While I was moving furniture I managed to get a huge splinter in my finger where my knitting needle rests. My finger hurt when I tried to knit so I decided to play with needle felting instead. That way all of my fingers could hurt equally!
My Aunt had given my mom a bunch of needle felting supplies to pass on to me this summer and this swampy looking wool was asking to be a little goblin man. I found a few tutorials on the internet to figure out the technique and then I got stabbing away! I stabbed myself less than I thought I would but more than I would have liked.
I’m particularly pleased with the face. It got felted densely because I kept layering on details and I like that about it. I also like that it’s recognizable as a face. Part of the reason why I decided to make a little goblin man was that a goblin can be a little lumpy and weird but still look alright.
His arms and his legs are a little odd looking and too lightly felted because I was ready to be done by the time I got around to them. I might rip them off and redo them some day if I’m feeling ambitious.
He didn’t turn out too bad for my first needle felted project. I liked playing with the technique and I’m happy with the way he looks, but this isn’t really my style. My goblin looks out of place in my room. I can’t think of needle felting projects that might fit my style a bit better so I don’t think I’ll be needle felting very often. There’s also the I-Just-Spent-Hours-Working-On-This-And-All-It-Will-Ever-Do-Is-Gather-Dust factor, but I did enjoy repeatedly stabbing the wool so maybe I just need to be more inventive. We’ll see what happens.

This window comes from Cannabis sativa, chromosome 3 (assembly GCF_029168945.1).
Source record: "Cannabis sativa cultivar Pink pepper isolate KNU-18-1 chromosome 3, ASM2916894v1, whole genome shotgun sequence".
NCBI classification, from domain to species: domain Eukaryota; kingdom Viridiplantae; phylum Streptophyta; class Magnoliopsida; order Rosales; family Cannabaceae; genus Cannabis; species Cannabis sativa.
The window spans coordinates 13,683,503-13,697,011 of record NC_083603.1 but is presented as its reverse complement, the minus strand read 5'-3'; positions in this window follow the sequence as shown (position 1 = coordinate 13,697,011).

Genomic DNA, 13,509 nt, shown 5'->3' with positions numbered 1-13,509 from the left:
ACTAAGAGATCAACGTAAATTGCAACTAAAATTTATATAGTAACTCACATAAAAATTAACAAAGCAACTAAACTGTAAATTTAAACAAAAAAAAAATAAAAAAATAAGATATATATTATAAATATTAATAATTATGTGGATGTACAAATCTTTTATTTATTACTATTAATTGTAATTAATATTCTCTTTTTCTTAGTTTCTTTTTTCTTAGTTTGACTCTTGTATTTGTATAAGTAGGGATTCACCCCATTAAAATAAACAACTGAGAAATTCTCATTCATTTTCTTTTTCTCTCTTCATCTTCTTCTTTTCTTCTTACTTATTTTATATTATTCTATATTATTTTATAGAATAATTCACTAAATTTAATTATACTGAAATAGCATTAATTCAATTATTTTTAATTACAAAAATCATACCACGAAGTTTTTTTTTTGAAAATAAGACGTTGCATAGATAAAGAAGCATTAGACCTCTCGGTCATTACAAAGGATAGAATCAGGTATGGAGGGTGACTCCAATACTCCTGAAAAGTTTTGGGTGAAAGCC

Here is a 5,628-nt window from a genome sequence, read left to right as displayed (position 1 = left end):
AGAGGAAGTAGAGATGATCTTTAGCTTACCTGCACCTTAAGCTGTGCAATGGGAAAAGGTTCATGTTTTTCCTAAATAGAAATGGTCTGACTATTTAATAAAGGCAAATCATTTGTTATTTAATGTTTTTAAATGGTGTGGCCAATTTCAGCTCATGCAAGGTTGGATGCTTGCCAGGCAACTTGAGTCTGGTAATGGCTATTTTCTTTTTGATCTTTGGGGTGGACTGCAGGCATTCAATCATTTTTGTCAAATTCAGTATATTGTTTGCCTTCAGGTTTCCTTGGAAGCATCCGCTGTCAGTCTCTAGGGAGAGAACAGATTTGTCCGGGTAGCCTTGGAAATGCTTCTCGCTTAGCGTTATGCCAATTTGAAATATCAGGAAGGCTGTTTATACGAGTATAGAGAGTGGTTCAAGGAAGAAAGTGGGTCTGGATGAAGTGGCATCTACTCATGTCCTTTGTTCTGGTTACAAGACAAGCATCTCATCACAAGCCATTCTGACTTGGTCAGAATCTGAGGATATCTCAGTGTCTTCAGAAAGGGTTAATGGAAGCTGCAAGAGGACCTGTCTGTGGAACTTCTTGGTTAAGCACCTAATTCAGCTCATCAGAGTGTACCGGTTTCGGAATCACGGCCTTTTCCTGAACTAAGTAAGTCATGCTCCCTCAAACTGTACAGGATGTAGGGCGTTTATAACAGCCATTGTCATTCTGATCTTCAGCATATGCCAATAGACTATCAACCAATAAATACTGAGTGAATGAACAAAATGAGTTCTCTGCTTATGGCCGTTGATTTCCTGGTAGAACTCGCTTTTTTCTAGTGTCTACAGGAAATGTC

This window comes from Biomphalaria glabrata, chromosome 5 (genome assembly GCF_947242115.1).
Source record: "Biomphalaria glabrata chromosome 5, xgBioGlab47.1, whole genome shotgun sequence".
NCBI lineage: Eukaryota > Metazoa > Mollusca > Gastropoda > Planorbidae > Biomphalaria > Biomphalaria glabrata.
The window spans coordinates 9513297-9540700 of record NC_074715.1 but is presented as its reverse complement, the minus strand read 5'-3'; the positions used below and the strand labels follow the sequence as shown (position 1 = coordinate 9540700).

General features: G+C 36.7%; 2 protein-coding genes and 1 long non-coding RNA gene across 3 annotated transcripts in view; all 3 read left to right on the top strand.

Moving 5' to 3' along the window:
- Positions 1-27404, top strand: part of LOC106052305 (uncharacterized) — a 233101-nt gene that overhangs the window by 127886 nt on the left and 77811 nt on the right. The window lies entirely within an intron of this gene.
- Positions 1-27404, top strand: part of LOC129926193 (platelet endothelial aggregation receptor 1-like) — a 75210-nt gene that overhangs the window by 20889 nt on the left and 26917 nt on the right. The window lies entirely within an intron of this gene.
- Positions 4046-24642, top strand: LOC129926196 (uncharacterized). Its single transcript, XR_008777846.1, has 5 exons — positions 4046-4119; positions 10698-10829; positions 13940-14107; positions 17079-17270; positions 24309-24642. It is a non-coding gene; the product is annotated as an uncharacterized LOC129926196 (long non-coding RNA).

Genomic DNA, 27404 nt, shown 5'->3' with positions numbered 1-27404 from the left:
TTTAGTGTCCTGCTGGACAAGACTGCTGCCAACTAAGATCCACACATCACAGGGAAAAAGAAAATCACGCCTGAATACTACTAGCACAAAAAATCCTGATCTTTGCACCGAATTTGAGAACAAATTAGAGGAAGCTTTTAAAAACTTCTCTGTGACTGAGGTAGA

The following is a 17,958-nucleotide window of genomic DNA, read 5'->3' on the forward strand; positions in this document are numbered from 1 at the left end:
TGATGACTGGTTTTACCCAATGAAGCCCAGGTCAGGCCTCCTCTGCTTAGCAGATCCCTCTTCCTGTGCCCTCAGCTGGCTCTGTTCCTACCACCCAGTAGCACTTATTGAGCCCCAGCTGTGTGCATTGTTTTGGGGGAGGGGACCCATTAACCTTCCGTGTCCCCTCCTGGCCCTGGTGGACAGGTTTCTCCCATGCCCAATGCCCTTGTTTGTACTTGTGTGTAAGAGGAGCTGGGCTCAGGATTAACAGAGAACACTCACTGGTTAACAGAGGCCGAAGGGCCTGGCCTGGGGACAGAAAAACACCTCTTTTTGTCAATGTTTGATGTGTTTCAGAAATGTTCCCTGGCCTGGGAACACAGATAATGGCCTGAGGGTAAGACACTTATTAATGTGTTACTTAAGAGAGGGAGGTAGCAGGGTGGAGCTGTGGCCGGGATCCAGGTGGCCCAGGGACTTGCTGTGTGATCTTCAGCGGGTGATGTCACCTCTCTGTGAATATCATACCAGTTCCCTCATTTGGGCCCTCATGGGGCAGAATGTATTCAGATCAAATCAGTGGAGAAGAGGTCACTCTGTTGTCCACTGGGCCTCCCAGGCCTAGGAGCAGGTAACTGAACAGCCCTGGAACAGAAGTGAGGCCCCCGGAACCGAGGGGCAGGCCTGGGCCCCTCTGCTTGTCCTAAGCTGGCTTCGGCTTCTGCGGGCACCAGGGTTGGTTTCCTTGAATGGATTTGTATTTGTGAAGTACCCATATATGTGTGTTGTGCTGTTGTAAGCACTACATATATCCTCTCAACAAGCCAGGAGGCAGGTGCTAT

In doing this project I’ve become increasingly suspicious of so called stretchy BO methods that insist you work loosely. The Two Row Bind Off is yet another stretchy BO to be worked loosely that isn’t particularly stretchy. My 2 inch swatch barely stretched to 3 inches.
When I read how the Two Row Bind Off is worked, I found myself baffled as to how this was supposed to be stretchier than the Chain Bind Off. You work across the first row of the BO passing the knits over the purl stitches. You work across the second row by slipping the purls and passing them over each other. I can’t imagine how that is supposed to make it stretchier than simply passing stitches over each other as you work across one row as with the Chain Bind Off. It’s just weird.
It does create a nice edge. The Knitter’s Handbook suggests using it when adding fringe because it creates nice little gaps. I could see the Two Row BO being useful in situations that use ribbing to prevent curl instead of for its stretch like on a scarf, but there are better BO methods for something like that.
You might have noticed that post have been rather infrequent lately. I was busy packing up all of my things and moving up to school. Two car repairs and one giant wood splinter later, I finally got here and settled in.
I just finished my first day of classes and finally was able to pick up my mail. An awesome little package from Iz had been waiting in the mail room for me for far too long.
Inside it was an adorable little glass sheep and candy from her Europe trip. I’ve already eaten about half of the candy by now. It was a nice little surprise. Thank you Iz!